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Declinartion or R:.A:. ov a Planet

The Declination { or R:.A:. } ov a planet like Venus or Mercury cannot be obtianed by meridian observations, and the Dec/R:.A:. ov an outer planet like Mars or Jupiter can be determined by meridian observations only at periods when it transits during the hours ov darkness. So it is impossible to trace the positions ov any planet relative to the fixed stars in all parts ov its course unless W/we can determine their Declinations and Right Ascensions by some other method.

The local postition ov ever star at any instant can be placed at the corner ov a spherical triangle. ( Graphs and Charts to come soon ). One side is the arc between the celestial pole and the zenith along the prime meridian. The elevation ov the pole is the latitude (L) ov the observer. So b = 90° - L:.

cos ( 90° - declin:. ) = cos ( 90° - lat:. ) cos z:.d:. + sin ( 90° - lat:. ) sin z:.d:. cos azim:.

This may be rewritten...

sin ( declin:. ) = sin lat:. cos z:.d:. + cos lat:. sin z:.d:. cos azim:.

In applying this you have to remember the W/we have reckoned azimuth from the north point. If the star transits south, the azimuth may be greater than 90°, and W/we reckon it from the south point. Since...

c² = a² + b² - 2ab cos C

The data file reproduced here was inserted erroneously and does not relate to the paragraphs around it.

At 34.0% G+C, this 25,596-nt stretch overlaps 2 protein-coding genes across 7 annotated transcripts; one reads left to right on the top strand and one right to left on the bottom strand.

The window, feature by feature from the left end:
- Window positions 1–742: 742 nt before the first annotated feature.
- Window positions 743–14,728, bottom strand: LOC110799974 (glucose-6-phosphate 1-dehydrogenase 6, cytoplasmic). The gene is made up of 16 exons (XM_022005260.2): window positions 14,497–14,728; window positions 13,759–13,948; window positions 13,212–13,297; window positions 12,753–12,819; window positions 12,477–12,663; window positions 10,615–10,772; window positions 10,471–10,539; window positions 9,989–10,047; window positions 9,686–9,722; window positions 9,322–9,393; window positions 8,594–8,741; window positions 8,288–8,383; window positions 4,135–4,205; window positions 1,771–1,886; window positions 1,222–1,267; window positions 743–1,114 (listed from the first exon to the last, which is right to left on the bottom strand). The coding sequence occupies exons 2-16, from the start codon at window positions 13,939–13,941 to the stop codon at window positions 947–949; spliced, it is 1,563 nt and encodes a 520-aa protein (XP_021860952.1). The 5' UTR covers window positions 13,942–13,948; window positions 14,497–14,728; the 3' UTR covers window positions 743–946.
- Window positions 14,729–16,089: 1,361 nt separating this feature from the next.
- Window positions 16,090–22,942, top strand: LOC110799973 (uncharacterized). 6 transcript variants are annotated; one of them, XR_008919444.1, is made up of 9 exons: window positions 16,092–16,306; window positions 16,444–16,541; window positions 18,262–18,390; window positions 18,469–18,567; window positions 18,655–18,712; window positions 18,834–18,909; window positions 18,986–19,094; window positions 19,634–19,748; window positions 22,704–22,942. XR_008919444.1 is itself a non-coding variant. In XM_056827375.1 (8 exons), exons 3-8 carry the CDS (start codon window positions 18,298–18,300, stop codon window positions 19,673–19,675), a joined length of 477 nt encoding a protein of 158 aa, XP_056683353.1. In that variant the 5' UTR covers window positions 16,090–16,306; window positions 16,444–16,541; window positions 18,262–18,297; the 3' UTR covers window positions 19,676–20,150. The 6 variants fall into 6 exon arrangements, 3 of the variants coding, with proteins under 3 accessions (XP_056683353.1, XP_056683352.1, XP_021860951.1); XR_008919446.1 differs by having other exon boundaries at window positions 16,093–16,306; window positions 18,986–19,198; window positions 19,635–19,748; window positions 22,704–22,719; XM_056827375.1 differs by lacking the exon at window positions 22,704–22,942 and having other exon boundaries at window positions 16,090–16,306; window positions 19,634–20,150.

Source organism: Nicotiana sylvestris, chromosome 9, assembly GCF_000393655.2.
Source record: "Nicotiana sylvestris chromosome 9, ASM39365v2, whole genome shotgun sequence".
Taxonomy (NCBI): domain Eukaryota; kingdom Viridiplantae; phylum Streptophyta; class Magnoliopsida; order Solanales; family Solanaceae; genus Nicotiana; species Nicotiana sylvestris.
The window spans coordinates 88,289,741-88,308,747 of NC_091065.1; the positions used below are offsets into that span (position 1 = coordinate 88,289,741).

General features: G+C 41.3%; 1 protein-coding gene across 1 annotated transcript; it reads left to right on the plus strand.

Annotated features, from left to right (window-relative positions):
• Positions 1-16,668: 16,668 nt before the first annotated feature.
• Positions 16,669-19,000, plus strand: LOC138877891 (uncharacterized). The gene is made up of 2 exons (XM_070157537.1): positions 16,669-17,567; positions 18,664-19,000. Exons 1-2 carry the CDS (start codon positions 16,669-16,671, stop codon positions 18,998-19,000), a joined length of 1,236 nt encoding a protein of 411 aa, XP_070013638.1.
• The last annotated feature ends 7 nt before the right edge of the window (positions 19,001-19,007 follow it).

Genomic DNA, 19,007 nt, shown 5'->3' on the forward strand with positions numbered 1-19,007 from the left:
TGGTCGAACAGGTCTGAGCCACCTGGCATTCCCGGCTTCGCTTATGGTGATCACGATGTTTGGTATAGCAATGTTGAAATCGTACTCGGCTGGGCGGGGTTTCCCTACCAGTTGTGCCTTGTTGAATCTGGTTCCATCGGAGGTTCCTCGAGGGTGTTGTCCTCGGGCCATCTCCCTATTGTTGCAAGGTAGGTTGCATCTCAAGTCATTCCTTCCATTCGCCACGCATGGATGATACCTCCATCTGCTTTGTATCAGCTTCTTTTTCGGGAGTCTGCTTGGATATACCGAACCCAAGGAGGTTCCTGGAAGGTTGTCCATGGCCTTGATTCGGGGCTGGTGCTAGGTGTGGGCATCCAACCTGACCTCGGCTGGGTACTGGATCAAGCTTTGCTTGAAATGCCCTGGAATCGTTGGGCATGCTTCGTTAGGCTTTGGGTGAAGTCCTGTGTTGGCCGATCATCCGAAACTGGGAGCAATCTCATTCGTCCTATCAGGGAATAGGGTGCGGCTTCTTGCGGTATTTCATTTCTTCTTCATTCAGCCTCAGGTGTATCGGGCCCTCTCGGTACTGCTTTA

c² = a² + b² + 2ab ( 180° - C )

when C > 90°, the formula for the spherical triangle becomes...

sin declin:. = sin lat:. cos z:.d:. - cos lat:. sin z:.d:. cos azim:.

This means that if Y/you know the azimuth and zenith distance ov a heavenly body at one the same time, Y/you can calculate its declination without waiting for it to reach the meridian.

How the Declination ov a planet changes is much less interesting then how its R:.A:. changes, because the way in which its R:.A:. changes is so much easier to explain if W/we assume that the earth and the planets revolved around the Sun, as Aristærchus belived and Copernicus taught.

For flat triangles the formula is

sin C = c [{sin A } / a ]
sin C = sin c [{ sin B } / b ] iff : B

For spherical triangles the corresponding sine formulæ are...

sin C = [{ sin c · sin A } / sin a ]
sin C = [{ sin c · sin B } / sin b]

Recalling the rule :

cos² x = 1 - sin² x

First, however, you should notice that W/we can get a when b, c and A are known from:

cos a = cos b · cos c + sin b · sin c · cos A


cos c = cos a · cos b + sin a · sin b · cos C

The demonstration ov the sine formula is as follows, Rearranging the first ov these, and then square both sides:

-cos A · sin b · sin c = cos b cos · c - cos a
cos² A · sin² b · sin² c = cos² b · cos² c -2 cos a · cos b · cos c + cos² a

Now make the substitution :

( 1 - sin² A ) sin² b · sin² c = ( 1 - sin² b)( 1 - sin² c ) - cos a · cos b · cos c + ( 1 - sin² a)
sin² b sin² · c - sin² A · sin² c = 1 - sin² b - sin² c + sin² b · sin² c - 2 cos a · cos b · cos c + 1 - sin² a

After taking away sin² b · sin² c from both sides this becomes:

-sin² A · sin² b · sin² c = 2 - sin² a - sin² b - sin² c - 2 cos a · cos b · cos c


-sin² C · sin² a · sin² b = - sin² A · sin² b · sin² c

Dividing by - sin² b...

sin C = ± [{sin A · sin c} / sin a]

With A as azimuth, c as zenith distance, and a the polar distance ( 90° - declin:. ) ov the star, i.e. sin a = cos declin:. . Hence :

sin hour angle = [{ sin azim:. · sin z:.d:. } / cos declin:. ]


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